Centre for Bioengineering and Biotechnology
University of Waterloo, East Campus 4, Room 2001
200 University Avenue West
Waterloo , Ontario, N2L 3G1 Canada
519-888-4567 Ext 32732
My research program combines a fundamental in-vitro research approach, examining the time varying response of the lumbar spine tissues, with in-vivo human research, examining biological responses to cumulative loading exposure from both pain generating and tissue altering/injuring perspectives. Work in my laboratories involves developing approaches to assess workplace cumulative loading exposure and injury in conjunction with in-vitro tissue mechanics studies investigating the injury pathways from repetitive loading. Currently, quantifying the influence of modifiers such as repetition and magnitude of exposure to establish the relationship between cumulative loading and low back pain is a major focus in my research. This knowledge will complement existing epidemiological data, linking cumulative loading and low back pain, for setting exposure limits and helping to prevent low back injuries.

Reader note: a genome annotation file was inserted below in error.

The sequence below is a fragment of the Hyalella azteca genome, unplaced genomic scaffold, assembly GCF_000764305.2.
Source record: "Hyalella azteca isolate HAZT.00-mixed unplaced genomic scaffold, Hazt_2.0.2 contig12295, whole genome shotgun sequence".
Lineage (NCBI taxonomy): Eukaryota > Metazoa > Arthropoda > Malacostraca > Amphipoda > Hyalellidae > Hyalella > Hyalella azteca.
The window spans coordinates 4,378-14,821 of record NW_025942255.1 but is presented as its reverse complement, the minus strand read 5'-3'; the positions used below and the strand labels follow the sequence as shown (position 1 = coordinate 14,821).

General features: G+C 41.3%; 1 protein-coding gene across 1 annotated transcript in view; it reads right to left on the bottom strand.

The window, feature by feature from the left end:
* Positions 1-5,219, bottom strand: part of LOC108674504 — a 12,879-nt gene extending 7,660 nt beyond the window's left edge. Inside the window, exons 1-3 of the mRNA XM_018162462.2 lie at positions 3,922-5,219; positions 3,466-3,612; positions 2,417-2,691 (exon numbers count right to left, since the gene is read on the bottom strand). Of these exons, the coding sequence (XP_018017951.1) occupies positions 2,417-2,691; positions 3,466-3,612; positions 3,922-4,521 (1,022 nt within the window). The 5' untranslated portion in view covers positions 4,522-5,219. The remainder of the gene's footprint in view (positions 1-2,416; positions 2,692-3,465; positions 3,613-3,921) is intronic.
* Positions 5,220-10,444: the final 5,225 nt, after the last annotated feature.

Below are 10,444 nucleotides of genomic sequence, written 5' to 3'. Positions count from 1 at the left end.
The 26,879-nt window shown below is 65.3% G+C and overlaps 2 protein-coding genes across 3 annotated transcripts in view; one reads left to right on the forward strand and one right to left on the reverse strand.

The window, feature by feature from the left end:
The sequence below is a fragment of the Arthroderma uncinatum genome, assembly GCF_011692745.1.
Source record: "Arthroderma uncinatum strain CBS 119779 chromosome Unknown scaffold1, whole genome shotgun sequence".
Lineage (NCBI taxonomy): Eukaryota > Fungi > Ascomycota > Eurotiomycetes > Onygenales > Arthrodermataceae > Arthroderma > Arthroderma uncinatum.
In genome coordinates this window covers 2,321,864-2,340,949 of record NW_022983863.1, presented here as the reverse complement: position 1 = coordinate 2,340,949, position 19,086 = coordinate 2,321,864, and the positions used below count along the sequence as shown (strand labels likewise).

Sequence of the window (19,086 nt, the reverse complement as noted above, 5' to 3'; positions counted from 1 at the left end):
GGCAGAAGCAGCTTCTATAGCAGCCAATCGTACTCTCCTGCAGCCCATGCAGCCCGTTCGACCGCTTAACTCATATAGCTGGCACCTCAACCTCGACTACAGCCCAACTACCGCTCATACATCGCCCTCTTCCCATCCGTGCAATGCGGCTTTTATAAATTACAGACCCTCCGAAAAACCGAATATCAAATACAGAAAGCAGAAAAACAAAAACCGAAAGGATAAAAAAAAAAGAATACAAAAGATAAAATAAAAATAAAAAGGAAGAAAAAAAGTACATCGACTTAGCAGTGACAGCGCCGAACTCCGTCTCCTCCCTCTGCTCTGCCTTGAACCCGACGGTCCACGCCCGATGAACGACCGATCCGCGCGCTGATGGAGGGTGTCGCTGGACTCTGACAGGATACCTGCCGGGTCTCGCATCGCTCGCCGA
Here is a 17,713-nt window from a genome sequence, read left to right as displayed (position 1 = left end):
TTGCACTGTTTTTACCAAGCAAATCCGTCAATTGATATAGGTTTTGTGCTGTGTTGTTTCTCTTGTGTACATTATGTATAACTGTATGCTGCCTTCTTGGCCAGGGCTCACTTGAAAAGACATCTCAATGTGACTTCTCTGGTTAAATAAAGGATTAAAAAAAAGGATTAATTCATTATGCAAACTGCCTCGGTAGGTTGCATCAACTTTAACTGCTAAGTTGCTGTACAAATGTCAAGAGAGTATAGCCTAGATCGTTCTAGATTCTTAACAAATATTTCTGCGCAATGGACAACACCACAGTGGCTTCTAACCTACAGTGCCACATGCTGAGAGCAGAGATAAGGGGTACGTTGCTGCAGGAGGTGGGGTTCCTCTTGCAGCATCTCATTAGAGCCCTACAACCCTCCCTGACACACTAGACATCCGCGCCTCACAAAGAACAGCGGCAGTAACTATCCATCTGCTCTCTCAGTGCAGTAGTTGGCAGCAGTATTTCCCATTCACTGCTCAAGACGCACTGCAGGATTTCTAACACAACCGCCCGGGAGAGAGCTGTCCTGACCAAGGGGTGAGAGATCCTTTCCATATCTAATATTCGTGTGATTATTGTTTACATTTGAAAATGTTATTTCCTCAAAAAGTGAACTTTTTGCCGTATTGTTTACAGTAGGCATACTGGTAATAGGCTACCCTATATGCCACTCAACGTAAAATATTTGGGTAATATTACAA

Osteoporosis, fracture risk assessment algorithms, exercise interventions for reducing fracture risk in high risk individuals.
Bone health and body composition in individuals with neurological impairment due to spinal cord injury (SCI).
Medical imaging analysis to explore bone and muscle responses to activity or neurologic impairment, and evaluate new methods for image analysis.
Rehabilitation and quality indicators, and in long term care
Office of Research - Technology Transfer & Commercialization:
[YouTube] Andrew Laing, Department of Kinesiology, UW
Biomaterials and mechanics of biomaterials and tissues
Bone quality and fragility, collagen
Engineering of bone mimetic materials for skeletal reconstruction (3D printing)
The University of Waterloo acknowledges that much of our work takes place on the traditional territory of the Neutral, Anishinaabeg and Haudenosaunee peoples. Our main campus is situated on the Haldimand Tract, the land granted to the Six Nations that includes six miles on each side of the Grand River. Our active work toward reconciliation takes place across our campuses through research, learning, teaching, and community building, and is co-ordinated within the Office of Indigenous Relations.